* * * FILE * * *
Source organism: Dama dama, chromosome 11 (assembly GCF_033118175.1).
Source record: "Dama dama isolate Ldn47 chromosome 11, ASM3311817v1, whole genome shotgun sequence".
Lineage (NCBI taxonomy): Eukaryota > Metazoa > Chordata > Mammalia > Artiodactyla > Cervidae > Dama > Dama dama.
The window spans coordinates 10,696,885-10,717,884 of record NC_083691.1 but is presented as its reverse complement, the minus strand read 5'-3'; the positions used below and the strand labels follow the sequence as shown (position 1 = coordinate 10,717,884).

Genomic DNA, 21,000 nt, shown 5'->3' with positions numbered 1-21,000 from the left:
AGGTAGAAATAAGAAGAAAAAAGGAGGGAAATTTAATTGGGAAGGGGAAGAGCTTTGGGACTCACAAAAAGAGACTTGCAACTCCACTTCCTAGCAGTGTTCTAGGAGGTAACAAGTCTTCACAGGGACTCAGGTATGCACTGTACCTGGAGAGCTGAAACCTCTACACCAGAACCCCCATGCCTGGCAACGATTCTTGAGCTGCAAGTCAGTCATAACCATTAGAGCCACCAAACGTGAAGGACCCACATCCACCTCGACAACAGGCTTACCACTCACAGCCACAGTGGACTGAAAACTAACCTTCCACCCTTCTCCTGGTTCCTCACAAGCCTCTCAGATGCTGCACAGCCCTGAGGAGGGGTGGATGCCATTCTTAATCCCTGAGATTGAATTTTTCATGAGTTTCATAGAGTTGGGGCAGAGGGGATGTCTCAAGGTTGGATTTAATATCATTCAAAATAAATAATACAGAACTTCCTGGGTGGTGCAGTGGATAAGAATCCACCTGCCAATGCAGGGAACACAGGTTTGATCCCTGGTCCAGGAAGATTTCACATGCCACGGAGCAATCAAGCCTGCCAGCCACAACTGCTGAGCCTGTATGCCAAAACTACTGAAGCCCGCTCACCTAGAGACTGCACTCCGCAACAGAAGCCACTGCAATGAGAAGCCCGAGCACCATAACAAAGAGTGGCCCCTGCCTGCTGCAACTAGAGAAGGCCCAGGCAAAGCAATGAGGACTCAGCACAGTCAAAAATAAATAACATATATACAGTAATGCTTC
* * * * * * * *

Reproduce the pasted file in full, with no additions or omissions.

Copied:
Source organism: Dama dama, chromosome 11 (assembly GCF_033118175.1).
Source record: "Dama dama isolate Ldn47 chromosome 11, ASM3311817v1, whole genome shotgun sequence".
Lineage (NCBI taxonomy): Eukaryota > Metazoa > Chordata > Mammalia > Artiodactyla > Cervidae > Dama > Dama dama.
The window spans coordinates 10,696,885-10,717,884 of record NC_083691.1 but is presented as its reverse complement, the minus strand read 5'-3'; the positions used below and the strand labels follow the sequence as shown (position 1 = coordinate 10,717,884).

Genomic DNA, 21,000 nt, shown 5'->3' with positions numbered 1-21,000 from the left:
AGGTAGAAATAAGAAGAAAAAAGGAGGGAAATTTAATTGGGAAGGGGAAGAGCTTTGGGACTCACAAAAAGAGACTTGCAACTCCACTTCCTAGCAGTGTTCTAGGAGGTAACAAGTCTTCACAGGGACTCAGGTATGCACTGTACCTGGAGAGCTGAAACCTCTACACCAGAACCCCCATGCCTGGCAACGATTCTTGAGCTGCAAGTCAGTCATAACCATTAGAGCCACCAAACGTGAAGGACCCACATCCACCTCGACAACAGGCTTACCACTCACAGCCACAGTGGACTGAAAACTAACCTTCCACCCTTCTCCTGGTTCCTCACAAGCCTCTCAGATGCTGCACAGCCCTGAGGAGGGGTGGATGCCATTCTTAATCCCTGAGATTGAATTTTTCATGAGTTTCATAGAGTTGGGGCAGAGGGGATGTCTCAAGGTTGGATTTAATATCATTCAAAATAAATAATACAGAACTTCCTGGGTGGTGCAGTGGATAAGAATCCACCTGCCAATGCAGGGAACACAGGTTTGATCCCTGGTCCAGGAAGATTTCACATGCCACGGAGCAATCAAGCCTGCCAGCCACAACTGCTGAGCCTGTATGCCAAAACTACTGAAGCCCGCTCACCTAGAGACTGCACTCCGCAACAGAAGCCACTGCAATGAGAAGCCCGAGCACCATAACAAAGAGTGGCCCCTGCCTGCTGCAACTAGAGAAGGCCCAGGCAAAGCAATGAGGACTCAGCACAGTCAAAAATAAATAACATATATACAGTAATGCTTC